Cladosporium sphaerospermum

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Cladosporium sphaerospermum. Light micrographs of Cladosporium sphaerospermum NRRL 8131. a–h. Conidiophores at various stages of development, showing their characteristic branching patterns, ramoconidia, secondary ramoconidia, intercalary conidia, and small, terminal conidia (all on SNA); i. conidiophore with alternarioid secondary ramoconium (arrow), formed on MEA; j, k. secondary ramoconidia and intercalary conidia (note older intercalary conidia, which become dark brown and globose). — Scale bars = 10 μm. Reprinted with permission from Duban et al. 2008[26


Kingdom Fungi
Division Ascomycota
Class Dothideomycetes
Order Capnodiales
Family Cladosporiaceae
Genus Cladosporium
Species Cladosporium Sphaerospermum

NCBI: [1]


Cladosporium Sphaerospermum is a cosmopolitan saprobic fungus that inhabits a variety of environments. Predominantly airborne, it is found in indoor and outdoor air and sampled from not only dwellings and plants but humans also [2]. As a halotolerant microorganism, C. sphaerospermum thrives in areas of high salinity. It can also proliferate in the areas of moderate and low salinity [3]. Phylogenetic analysis of RNA suggests that C. sphaerospermum is a complex fungal species encompassing a number of different strains. Recent studies show that C. sphaerospermum, an infectious and allergenic anthropologic fungus [4], can survive and thrive in the areas of high radioactivity and can reduce levels of radiation [5]. Moreover, industrial off-gas emissions, namely aromatic hydrocarbons, ketones and some organic acids can also be degraded by C. sphaerospermum [6], rendering the fungus a potential model to study natural biofiltration mechanisms. In addition, C. sphaerospermum can possibly become a substitute for chemical fertilizers due to its ability to produce gibberellins [7], plant growth hormones that are essential for plant growth and development [8].

Genome structure

Although a number of strains of C. sphaerospermum have been discovered, only one has been sequenced. C. sphaerospermum UM843 was isolated from human blood culture and the genome was sequenced in 2012. It is in the vicinity of 31.92Mb [8]. The genome consists of a total of 10,020 genes, with approximately 94% encoding for proteins of longer than 100 amino acids. The exon frequency in the proposed model was 2.26 exons per gene [8]. Among the genes detected in the gnome were genes associated with human allergens, the genes for asenolase, aldehyde dehydrogenase, and mannitol dehydrogenase. Some of the genes found in the genome of C. sphaerospermum are linked to the resistance to the antifungal drugs fluconazole, quinidine, and fluorocytosine. The genome also includes sequences encoding for the key enzymes in the melanin biosynthesis pathway [8].

Cell structure

Thick-walled flagellate cells of this fungus form a dikaryon in which, after cytoplasmic fusion of two cells (plasmogamy), the two nuclei cohabit without fusion. Dikaryotic cells are most common for the ascogenous hyphae and the ascocarp of the fungus rendering the rest of the mycelia monokaryotic. The spores of C. sphaerospermum have different shapes and are released through an apical pore [1]. Under magnification, the fungus appears to form tree-like structures principally assembled by branching chains of dark round conidia. Although conidia are 3-4.5 μm in diameter and are often single-celled, they frequently form chains by budding, leaving the youngest cell at the tip of the chain [1]. The older conidia might become oblong or shield-shaped and reach 15 μm in length. Upon budding, C. sphaerospermum conidia often undergo septation and consequently might have numerous constriction scars. At 30°C, Cladosporium sphaerospermum forms 1.0 cm in diameter powdered dark grey/green colored colonies that look like domes [1].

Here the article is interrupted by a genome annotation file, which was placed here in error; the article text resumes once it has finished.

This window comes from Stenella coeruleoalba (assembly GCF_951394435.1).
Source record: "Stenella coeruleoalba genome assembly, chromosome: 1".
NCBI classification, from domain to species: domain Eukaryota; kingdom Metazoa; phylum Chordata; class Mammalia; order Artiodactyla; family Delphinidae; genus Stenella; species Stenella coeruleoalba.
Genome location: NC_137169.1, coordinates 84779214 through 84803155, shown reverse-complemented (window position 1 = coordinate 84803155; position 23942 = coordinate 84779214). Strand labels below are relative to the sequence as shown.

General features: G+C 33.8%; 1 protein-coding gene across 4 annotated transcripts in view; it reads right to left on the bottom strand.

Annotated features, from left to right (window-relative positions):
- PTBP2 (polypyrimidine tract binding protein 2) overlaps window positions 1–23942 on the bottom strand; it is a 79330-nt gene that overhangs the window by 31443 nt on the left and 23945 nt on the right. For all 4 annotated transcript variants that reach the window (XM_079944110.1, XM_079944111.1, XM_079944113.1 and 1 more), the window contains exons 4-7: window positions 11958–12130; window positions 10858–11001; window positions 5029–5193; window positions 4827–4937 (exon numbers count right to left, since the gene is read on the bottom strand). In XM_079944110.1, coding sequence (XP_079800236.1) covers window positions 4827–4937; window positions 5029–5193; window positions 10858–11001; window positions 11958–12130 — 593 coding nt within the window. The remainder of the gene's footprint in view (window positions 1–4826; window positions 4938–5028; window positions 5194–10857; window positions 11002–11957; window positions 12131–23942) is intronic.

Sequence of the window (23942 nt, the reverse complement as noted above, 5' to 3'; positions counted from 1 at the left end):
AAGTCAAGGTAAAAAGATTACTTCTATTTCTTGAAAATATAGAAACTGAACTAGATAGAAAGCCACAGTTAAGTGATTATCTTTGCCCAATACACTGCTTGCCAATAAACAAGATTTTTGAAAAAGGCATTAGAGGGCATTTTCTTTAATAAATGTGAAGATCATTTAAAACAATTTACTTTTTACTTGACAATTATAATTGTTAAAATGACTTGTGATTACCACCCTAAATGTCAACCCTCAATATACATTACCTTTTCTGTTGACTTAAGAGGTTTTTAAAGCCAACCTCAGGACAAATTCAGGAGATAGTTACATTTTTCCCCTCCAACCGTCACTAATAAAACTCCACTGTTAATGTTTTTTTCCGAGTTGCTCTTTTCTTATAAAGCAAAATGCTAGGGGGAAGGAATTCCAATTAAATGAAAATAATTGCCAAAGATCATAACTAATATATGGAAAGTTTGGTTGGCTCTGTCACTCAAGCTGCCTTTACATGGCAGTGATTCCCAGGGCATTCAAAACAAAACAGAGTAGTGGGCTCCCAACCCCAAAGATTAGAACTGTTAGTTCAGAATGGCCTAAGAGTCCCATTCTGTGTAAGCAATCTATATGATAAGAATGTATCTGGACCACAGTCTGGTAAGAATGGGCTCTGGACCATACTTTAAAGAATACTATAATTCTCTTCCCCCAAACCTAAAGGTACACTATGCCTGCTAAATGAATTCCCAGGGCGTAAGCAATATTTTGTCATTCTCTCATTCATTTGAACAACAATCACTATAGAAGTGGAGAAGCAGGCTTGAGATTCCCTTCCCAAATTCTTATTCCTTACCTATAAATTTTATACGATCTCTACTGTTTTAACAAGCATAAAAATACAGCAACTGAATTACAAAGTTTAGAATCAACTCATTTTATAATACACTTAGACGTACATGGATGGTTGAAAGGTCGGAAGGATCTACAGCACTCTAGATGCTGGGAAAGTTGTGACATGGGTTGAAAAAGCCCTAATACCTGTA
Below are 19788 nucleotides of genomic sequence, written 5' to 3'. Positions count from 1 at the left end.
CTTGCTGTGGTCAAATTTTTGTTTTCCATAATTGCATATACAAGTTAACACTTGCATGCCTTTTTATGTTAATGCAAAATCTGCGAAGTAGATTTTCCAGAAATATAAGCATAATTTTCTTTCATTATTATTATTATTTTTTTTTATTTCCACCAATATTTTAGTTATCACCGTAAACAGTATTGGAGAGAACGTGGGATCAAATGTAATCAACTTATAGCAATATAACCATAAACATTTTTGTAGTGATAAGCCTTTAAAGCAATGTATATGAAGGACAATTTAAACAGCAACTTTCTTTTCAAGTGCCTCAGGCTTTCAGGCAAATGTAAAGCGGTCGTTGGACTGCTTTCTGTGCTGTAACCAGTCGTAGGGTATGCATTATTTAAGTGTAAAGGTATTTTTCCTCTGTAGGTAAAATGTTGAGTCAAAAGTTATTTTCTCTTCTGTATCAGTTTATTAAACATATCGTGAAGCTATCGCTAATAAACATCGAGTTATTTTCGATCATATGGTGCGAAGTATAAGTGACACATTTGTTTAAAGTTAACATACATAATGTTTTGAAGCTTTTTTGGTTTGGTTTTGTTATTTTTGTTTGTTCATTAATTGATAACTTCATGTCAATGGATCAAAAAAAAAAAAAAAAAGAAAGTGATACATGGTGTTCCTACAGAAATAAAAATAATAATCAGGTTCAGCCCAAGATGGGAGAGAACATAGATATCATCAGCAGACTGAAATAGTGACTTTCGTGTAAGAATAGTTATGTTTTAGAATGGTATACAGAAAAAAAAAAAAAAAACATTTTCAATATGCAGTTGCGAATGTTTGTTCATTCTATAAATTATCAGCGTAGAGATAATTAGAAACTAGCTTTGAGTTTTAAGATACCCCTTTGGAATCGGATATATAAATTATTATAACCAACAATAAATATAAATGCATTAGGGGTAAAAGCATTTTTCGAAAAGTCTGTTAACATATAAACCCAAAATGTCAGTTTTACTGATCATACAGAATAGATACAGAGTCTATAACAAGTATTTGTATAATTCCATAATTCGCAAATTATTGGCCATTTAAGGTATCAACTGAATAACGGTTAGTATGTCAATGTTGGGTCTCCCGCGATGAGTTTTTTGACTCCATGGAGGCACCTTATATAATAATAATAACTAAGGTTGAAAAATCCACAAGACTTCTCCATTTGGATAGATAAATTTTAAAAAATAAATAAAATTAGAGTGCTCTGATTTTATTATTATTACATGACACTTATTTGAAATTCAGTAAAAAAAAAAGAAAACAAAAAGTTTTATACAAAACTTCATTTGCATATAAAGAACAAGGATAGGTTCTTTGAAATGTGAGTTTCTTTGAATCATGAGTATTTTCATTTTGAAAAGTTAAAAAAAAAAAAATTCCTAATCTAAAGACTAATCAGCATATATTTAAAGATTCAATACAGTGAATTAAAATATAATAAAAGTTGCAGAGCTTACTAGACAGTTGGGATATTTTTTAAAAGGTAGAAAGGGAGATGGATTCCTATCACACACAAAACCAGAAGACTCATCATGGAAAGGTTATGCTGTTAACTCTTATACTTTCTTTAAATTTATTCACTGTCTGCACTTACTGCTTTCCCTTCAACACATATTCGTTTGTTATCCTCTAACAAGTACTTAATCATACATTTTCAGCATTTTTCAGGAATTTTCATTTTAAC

Metabolic processes

As a saccharaomycetae, C. sphaerospermum use various metabolic enzymes to convert glucose, sucrose and starch into carbon dioxide and alcohol [6]. Some of the C. sphaerospermum strains, however, use different types of metabolic adaptations to withstand extreme environments. Halotolerant C. sphaerospermum, for example, increases activity of extracellular invertase when grown in the environment of high salinity [9]. Other enzymes that increase activity in such environments are fructose 1,6-diphosphate aldolase, isocitrate lyase, and cytosolic malate dehydrogenase. Adaptive response of C. sphaerospermum extends to its ability to grow on toluene as a sole source of carbon and energy [10]. In fact, C. sphaerospermum is the first eukaryotic organism that was reported to catabolize toluene as the sole source of carbon and energy. C. sphaerospermum is also a producer of secondary metabolites. Among them are citrinin, quinolactacin A1 and A2, oxylipins [11], and melanin [12]. It is most likely that due to production of citrinin, which is a mycotoxin, some strains of C. sphaerospermum are considered plant pathogens because citrinin causes chromosome breakage, modification of amino acid uptake, inhibition of seed germination, and polyploidy in plants [13]. Quinolactacins are known tumor necrosis factor inhibitors [14]. However, the function of quinolactacins in C. sphaerospermum is not clear. Oxylipins, or oxidized fatty acids, include prostaglandins that are essential for fungal cell communication and viability [15].

Melanin metabolism.

Melanin is one of the secondary metabolites produced by C. sphaerospermum. It provides protection from ultraviolet light and oxidizing agents, as well as facilitates fungal proliferation in the areas with high radiation levels [16]. It is, however, unlikely that melanin is metabolized by C. sphaerospermum— solely for protection, as some microorganism can survive exposure to high radiation regardless of melanization. Mechanisms of melanin synthesis in C. sphaerospermum are chemically diverse and not yet well understood. However, there is evidence that this fungus produces melanin from an endogenous substrate via a 1,8-dihydroxynaphthalene (DHN) intermediate [16]. Recent microscopic studies show that granulated melanin is localized to the cell wall where it participates in cross-linking with polysaccharides. It is likely that the internal vesicles similar to mammalian melanosomes are the sites of melanin synthesis in C. sphaerospermum. Melanin is transported to the cell wall via these vesicles [17].

The use of ionizing radiation.